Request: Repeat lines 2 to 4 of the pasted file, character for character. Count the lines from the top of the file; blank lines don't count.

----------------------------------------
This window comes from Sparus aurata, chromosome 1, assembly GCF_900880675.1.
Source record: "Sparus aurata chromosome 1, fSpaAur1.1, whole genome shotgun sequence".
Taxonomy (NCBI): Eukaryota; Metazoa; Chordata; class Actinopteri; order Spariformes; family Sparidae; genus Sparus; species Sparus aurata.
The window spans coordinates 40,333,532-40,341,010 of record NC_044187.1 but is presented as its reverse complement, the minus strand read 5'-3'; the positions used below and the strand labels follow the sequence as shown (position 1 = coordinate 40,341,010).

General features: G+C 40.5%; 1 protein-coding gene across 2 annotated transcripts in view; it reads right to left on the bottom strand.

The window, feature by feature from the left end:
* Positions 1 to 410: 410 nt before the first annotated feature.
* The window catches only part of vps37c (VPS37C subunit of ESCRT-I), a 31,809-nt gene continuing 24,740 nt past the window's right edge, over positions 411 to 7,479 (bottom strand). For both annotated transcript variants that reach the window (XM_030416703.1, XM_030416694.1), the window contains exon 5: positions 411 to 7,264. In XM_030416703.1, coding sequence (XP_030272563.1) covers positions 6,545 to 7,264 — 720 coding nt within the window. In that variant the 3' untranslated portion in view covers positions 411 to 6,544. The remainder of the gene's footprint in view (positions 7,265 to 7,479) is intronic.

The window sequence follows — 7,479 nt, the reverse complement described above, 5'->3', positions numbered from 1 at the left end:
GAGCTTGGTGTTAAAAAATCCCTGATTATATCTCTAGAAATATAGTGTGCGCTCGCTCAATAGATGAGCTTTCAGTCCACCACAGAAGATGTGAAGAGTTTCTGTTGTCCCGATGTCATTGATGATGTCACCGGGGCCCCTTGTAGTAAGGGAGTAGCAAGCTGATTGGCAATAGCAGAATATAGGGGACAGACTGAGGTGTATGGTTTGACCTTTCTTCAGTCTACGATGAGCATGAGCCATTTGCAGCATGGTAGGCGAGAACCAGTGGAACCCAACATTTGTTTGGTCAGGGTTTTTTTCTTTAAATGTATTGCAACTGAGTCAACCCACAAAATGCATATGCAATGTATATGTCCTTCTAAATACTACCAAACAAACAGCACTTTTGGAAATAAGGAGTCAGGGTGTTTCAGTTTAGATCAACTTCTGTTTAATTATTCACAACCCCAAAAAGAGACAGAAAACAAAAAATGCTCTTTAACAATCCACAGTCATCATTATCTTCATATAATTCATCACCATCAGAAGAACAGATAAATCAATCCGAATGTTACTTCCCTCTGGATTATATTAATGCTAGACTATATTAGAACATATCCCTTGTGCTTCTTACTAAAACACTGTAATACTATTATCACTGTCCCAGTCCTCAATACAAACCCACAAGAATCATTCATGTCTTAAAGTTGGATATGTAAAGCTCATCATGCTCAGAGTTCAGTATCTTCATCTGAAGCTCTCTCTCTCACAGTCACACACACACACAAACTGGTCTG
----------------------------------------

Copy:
Source record: "Sparus aurata chromosome 1, fSpaAur1.1, whole genome shotgun sequence".
Taxonomy (NCBI): Eukaryota; Metazoa; Chordata; class Actinopteri; order Spariformes; family Sparidae; genus Sparus; species Sparus aurata.
The window spans coordinates 40,333,532-40,341,010 of record NC_044187.1 but is presented as its reverse complement, the minus strand read 5'-3'; the positions used below and the strand labels follow the sequence as shown (position 1 = coordinate 40,341,010).